Roseanne Liang, Kiwi director and writer, says: "Sometimes you just want to believe in love, no matter how silly or unrealistic it might be ... there's so much horribleness in the world, people feeding on people, people exploiting people, people treating people like animals. You could say I'm exaggerating it, but romantic comedies balance that out."
The genre is changing, she says. "Audiences grew up with Sleepless in Seattle, those classic romantic comedies. Now they're way more savvy. They want something more for the modern age."
Liang points to the recent Man Up, where boy (Simon Pegg) meets girl (Lake Bell) because girl makes a split-second decision to pretend to be his blind date. And Silver Linings Playbook, the story of a bipolar man that, she says, was "geniusly" not marketed as a romantic comedy, but followed many of the genre's conventions.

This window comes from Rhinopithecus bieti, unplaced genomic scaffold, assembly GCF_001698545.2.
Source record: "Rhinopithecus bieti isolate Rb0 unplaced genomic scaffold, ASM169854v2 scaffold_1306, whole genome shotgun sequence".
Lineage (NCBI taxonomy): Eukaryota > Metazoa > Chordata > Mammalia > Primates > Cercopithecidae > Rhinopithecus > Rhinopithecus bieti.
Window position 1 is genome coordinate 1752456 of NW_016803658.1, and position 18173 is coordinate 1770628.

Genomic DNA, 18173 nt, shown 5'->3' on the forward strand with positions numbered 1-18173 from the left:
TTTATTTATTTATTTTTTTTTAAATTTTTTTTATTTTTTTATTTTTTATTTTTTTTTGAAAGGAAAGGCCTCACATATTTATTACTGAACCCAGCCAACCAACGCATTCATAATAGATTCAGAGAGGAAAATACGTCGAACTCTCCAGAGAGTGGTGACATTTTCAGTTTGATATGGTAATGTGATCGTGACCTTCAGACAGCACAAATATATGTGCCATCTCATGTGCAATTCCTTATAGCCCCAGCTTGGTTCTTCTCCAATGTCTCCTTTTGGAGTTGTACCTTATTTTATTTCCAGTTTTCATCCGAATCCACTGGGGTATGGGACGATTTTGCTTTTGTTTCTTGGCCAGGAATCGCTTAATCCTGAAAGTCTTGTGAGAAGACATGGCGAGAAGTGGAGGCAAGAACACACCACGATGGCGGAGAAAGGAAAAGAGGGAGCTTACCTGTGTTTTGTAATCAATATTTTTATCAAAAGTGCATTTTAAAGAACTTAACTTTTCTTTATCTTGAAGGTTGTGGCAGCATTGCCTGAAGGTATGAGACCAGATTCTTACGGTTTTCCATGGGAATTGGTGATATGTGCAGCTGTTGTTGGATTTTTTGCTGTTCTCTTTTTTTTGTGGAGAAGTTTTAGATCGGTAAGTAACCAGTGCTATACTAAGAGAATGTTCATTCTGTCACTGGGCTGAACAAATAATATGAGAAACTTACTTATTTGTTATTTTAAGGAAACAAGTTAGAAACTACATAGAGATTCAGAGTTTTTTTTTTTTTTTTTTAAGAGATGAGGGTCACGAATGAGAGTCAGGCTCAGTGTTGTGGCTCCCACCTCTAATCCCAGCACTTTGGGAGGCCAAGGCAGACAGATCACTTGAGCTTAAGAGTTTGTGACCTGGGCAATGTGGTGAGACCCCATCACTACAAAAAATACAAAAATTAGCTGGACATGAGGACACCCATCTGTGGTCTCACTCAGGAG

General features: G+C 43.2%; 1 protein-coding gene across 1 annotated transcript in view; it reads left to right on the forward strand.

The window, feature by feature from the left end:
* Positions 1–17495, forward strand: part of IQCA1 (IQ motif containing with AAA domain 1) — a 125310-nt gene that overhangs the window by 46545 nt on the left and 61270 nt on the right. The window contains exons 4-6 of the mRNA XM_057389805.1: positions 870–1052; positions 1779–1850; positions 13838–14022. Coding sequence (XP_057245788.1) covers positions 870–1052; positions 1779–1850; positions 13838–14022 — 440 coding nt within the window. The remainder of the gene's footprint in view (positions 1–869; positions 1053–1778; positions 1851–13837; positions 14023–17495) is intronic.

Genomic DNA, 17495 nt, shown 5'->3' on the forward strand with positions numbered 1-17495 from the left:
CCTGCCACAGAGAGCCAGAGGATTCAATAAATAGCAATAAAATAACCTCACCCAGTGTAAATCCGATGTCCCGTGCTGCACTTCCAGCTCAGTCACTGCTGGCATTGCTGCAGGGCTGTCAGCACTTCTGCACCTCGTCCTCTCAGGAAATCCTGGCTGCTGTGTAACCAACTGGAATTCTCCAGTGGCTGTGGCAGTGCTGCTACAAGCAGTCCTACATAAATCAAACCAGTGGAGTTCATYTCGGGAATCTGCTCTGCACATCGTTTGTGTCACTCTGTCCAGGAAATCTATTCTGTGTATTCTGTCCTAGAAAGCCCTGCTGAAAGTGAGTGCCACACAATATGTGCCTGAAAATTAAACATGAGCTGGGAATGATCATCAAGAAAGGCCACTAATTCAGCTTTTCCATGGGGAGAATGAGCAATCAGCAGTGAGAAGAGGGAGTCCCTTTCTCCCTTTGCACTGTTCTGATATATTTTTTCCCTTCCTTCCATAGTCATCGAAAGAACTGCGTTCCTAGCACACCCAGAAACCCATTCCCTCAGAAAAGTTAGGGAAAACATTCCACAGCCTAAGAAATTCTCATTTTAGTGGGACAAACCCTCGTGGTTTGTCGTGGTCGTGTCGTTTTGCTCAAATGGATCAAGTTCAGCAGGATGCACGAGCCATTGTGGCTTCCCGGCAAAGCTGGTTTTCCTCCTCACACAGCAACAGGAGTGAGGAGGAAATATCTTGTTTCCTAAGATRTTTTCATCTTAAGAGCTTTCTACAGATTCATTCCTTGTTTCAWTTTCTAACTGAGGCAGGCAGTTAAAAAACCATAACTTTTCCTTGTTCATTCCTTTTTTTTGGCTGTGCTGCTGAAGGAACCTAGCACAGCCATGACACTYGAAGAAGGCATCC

A modern rom-com, says Liang, "needs to be honest, it has to be authentic. Especially with the rise of digital content ... people just want something they haven't seen before. It needs to rise above the usual, to have a point of difference. And one of the best ways to do that is to be intelligent and smart and comment on something that's happening in the now".
So I went back to the video store and asked for 2012's The Perks of Being a Wallflower. It's the romantic and comedic movie of the Stephen Chbosky book of the same name. It stars drugs, introverted teens, issues of sexuality and excellent use of a David Bowie song. It was not as good as the novel (banned in several American high schools) but, when the girl gives the boy a typewriter and the teacher says, "We accept the love we think we deserve," I blinked hard. Okay, I cried. Way, way harder than Julia Roberts, that time she went to Notting Hill and told Hugh Grant she was just a girl standing in front of a boy. I went outside. And the rain hid my tears. Roll credits.